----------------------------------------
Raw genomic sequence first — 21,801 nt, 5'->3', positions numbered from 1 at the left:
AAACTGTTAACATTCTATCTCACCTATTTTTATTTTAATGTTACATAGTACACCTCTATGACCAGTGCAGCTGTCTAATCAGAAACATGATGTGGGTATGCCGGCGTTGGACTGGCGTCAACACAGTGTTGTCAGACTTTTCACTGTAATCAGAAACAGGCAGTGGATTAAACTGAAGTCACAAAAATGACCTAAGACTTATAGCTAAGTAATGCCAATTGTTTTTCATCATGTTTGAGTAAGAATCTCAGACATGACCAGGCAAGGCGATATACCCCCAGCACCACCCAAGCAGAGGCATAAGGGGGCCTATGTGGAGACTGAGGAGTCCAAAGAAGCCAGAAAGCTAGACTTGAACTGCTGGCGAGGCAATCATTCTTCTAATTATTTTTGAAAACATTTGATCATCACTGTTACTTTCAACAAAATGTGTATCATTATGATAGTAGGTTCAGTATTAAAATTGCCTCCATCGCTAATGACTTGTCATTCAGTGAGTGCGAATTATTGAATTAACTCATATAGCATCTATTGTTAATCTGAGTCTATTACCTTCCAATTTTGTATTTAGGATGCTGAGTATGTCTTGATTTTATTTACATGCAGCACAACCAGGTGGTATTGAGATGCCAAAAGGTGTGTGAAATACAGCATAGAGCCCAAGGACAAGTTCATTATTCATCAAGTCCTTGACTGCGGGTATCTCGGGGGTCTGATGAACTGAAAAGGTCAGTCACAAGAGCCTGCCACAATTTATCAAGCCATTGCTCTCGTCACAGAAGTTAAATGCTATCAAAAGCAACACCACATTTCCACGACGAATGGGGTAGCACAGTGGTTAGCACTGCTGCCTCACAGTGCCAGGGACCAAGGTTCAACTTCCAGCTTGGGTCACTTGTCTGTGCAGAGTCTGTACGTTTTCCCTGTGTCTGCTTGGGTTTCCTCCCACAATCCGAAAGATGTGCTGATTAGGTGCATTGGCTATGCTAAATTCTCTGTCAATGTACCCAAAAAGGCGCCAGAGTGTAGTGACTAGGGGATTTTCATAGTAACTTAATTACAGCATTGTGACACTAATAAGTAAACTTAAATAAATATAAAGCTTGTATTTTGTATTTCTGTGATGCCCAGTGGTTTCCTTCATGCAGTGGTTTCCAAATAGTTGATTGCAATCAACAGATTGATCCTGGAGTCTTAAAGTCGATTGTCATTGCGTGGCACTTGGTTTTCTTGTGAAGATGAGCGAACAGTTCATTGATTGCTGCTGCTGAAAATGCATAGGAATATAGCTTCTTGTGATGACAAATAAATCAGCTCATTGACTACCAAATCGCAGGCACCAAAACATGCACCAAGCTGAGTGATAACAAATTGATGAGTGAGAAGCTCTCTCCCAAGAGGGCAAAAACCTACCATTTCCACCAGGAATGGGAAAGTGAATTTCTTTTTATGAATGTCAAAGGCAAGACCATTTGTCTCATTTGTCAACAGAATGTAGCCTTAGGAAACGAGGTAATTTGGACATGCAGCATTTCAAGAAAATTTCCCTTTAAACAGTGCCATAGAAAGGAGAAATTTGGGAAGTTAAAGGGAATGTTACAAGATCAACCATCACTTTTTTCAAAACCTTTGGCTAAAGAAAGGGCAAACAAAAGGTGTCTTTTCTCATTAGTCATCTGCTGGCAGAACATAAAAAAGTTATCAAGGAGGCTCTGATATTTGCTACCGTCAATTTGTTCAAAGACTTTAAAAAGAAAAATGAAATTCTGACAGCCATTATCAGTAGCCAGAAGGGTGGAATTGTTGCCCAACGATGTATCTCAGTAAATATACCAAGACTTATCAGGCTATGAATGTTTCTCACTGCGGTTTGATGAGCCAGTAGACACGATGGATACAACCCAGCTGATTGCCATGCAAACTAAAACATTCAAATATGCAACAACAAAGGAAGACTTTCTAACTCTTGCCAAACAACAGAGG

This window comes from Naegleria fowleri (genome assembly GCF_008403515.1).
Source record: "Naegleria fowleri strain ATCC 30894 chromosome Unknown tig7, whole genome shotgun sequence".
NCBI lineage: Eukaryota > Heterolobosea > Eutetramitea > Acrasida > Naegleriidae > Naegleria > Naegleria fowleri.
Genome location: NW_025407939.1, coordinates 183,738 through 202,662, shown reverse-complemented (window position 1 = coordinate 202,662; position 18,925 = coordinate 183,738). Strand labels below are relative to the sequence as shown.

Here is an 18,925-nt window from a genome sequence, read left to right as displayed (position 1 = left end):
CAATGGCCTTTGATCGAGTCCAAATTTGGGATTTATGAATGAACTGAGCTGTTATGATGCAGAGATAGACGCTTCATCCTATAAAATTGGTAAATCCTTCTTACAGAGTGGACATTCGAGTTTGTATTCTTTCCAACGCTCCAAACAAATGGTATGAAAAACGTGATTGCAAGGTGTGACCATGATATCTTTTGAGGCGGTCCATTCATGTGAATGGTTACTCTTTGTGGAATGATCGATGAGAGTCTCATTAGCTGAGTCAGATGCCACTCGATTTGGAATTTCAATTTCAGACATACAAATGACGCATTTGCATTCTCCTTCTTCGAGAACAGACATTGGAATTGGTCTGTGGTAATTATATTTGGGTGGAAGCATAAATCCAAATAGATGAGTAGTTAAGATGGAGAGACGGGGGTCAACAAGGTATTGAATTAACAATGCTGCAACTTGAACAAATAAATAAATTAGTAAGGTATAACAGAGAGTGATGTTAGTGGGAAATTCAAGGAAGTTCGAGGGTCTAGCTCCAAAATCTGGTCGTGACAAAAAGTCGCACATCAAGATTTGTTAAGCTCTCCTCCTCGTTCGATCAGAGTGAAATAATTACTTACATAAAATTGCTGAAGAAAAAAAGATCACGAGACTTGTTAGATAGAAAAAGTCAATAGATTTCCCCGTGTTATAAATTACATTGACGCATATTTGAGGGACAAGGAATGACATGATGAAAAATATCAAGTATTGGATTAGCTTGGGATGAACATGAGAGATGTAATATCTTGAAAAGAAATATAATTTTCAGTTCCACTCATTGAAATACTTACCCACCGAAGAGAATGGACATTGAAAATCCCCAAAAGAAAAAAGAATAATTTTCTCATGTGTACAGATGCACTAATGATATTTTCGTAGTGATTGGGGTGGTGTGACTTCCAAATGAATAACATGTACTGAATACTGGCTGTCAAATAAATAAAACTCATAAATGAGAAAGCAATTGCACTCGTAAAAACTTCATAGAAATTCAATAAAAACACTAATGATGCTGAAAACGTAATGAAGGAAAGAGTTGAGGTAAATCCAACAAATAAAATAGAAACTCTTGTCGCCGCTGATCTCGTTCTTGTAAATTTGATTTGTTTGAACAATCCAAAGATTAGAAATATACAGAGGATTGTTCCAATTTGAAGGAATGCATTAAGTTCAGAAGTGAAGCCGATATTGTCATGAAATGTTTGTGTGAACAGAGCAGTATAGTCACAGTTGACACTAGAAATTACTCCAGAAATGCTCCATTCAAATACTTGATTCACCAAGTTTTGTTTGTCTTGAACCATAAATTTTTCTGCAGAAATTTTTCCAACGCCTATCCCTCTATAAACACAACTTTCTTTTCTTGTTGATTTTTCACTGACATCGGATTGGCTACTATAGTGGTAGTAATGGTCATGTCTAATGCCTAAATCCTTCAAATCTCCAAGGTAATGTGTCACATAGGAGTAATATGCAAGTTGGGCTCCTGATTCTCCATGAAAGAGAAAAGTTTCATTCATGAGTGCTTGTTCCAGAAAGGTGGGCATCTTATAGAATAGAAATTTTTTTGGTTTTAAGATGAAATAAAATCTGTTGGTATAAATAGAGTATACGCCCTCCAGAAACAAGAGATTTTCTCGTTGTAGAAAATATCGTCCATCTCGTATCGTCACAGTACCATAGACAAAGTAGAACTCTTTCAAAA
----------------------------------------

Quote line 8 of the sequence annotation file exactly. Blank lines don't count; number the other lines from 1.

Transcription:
CAATGGCCTTTGATCGAGTCCAAATTTGGGATTTATGAATGAACTGAGCTGTTATGATGCAGAGATAGACGCTTCATCCTATAAAATTGGTAAATCCTTCTTACAGAGTGGACATTCGAGTTTGTATTCTTTCCAACGCTCCAAACAAATGGTATGAAAAACGTGATTGCAAGGTGTGACCATGATATCTTTTGAGGCGGTCCATTCATGTGAATGGTTACTCTTTGTGGAATGATCGATGAGAGTCTCATTAGCTGAGTCAGATGCCACTCGATTTGGAATTTCAATTTCAGACATACAAATGACGCATTTGCATTCTCCTTCTTCGAGAACAGACATTGGAATTGGTCTGTGGTAATTATATTTGGGTGGAAGCATAAATCCAAATAGATGAGTAGTTAAGATGGAGAGACGGGGGTCAACAAGGTATTGAATTAACAATGCTGCAACTTGAACAAATAAATAAATTAGTAAGGTATAACAGAGAGTGATGTTAGTGGGAAATTCAAGGAAGTTCGAGGGTCTAGCTCCAAAATCTGGTCGTGACAAAAAGTCGCACATCAAGATTTGTTAAGCTCTCCTCCTCGTTCGATCAGAGTGAAATAATTACTTACATAAAATTGCTGAAGAAAAAAAGATCACGAGACTTGTTAGATAGAAAAAGTCAATAGATTTCCCCGTGTTATAAATTACATTGACGCATATTTGAGGGACAAGGAATGACATGATGAAAAATATCAAGTATTGGATTAGCTTGGGATGAACATGAGAGATGTAATATCTTGAAAAGAAATATAATTTTCAGTTCCACTCATTGAAATACTTACCCACCGAAGAGAATGGACATTGAAAATCCCCAAAAGAAAAAAGAATAATTTTCTCATGTGTACAGATGCACTAATGATATTTTCGTAGTGATTGGGGTGGTGTGACTTCCAAATGAATAACATGTACTGAATACTGGCTGTCAAATAAATAAAACTCATAAATGAGAAAGCAATTGCACTCGTAAAAACTTCATAGAAATTCAATAAAAACACTAATGATGCTGAAAACGTAATGAAGGAAAGAGTTGAGGTAAATCCAACAAATAAAATAGAAACTCTTGTCGCCGCTGATCTCGTTCTTGTAAATTTGATTTGTTTGAACAATCCAAAGATTAGAAATATACAGAGGATTGTTCCAATTTGAAGGAATGCATTAAGTTCAGAAGTGAAGCCGATATTGTCATGAAATGTTTGTGTGAACAGAGCAGTATAGTCACAGTTGACACTAGAAATTACTCCAGAAATGCTCCATTCAAATACTTGATTCACCAAGTTTTGTTTGTCTTGAACCATAAATTTTTCTGCAGAAATTTTTCCAACGCCTATCCCTCTATAAACACAACTTTCTTTTCTTGTTGATTTTTCACTGACATCGGATTGGCTACTATAGTGGTAGTAATGGTCATGTCTAATGCCTAAATCCTTCAAATCTCCAAGGTAATGTGTCACATAGGAGTAATATGCAAGTTGGGCTCCTGATTCTCCATGAAAGAGAAAAGTTTCATTCATGAGTGCTTGTTCCAGAAAGGTGGGCATCTTATAGAATAGAAATTTTTTTGGTTTTAAGATGAAATAAAATCTGTTGGTATAAATAGAGTATACGCCCTCCAGAAACAAGAGATTTTCTCGTTGTAGAAAATATCGTCCATCTCGTATCGTCACAGTACCATAGACAAAGTAGAACTCTTTCAAAA